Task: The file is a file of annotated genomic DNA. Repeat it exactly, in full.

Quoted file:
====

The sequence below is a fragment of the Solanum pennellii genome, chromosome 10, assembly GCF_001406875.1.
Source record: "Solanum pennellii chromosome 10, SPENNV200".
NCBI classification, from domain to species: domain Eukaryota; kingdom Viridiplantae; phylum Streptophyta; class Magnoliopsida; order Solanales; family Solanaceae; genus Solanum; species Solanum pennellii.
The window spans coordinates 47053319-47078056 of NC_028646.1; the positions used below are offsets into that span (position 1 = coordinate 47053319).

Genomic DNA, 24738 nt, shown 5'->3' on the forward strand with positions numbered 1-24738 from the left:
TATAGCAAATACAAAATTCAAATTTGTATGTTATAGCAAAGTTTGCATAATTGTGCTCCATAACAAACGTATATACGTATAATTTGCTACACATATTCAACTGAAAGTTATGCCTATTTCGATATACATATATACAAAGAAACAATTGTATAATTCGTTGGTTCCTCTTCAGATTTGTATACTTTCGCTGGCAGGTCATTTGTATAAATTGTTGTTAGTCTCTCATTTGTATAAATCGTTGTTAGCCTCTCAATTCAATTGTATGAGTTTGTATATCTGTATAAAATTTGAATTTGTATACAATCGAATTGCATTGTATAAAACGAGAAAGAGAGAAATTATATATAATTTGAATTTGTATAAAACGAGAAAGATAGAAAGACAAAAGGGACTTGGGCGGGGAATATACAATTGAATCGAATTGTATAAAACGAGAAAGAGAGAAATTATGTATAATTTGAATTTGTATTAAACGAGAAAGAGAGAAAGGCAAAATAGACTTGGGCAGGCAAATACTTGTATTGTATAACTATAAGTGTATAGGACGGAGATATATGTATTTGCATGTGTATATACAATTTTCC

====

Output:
The sequence below is a fragment of the Solanum pennellii genome, chromosome 10, assembly GCF_001406875.1.
Source record: "Solanum pennellii chromosome 10, SPENNV200".
NCBI classification, from domain to species: domain Eukaryota; kingdom Viridiplantae; phylum Streptophyta; class Magnoliopsida; order Solanales; family Solanaceae; genus Solanum; species Solanum pennellii.
The window spans coordinates 47053319-47078056 of NC_028646.1; the positions used below are offsets into that span (position 1 = coordinate 47053319).

Genomic DNA, 24738 nt, shown 5'->3' on the forward strand with positions numbered 1-24738 from the left:
TATAGCAAATACAAAATTCAAATTTGTATGTTATAGCAAAGTTTGCATAATTGTGCTCCATAACAAACGTATATACGTATAATTTGCTACACATATTCAACTGAAAGTTATGCCTATTTCGATATACATATATACAAAGAAACAATTGTATAATTCGTTGGTTCCTCTTCAGATTTGTATACTTTCGCTGGCAGGTCATTTGTATAAATTGTTGTTAGTCTCTCATTTGTATAAATCGTTGTTAGCCTCTCAATTCAATTGTATGAGTTTGTATATCTGTATAAAATTTGAATTTGTATACAATCGAATTGCATTGTATAAAACGAGAAAGAGAGAAATTATATATAATTTGAATTTGTATAAAACGAGAAAGATAGAAAGACAAAAGGGACTTGGGCGGGGAATATACAATTGAATCGAATTGTATAAAACGAGAAAGAGAGAAATTATGTATAATTTGAATTTGTATTAAACGAGAAAGAGAGAAAGGCAAAATAGACTTGGGCAGGCAAATACTTGTATTGTATAACTATAAGTGTATAGGACGGAGATATATGTATTTGCATGTGTATATACAATTTTCC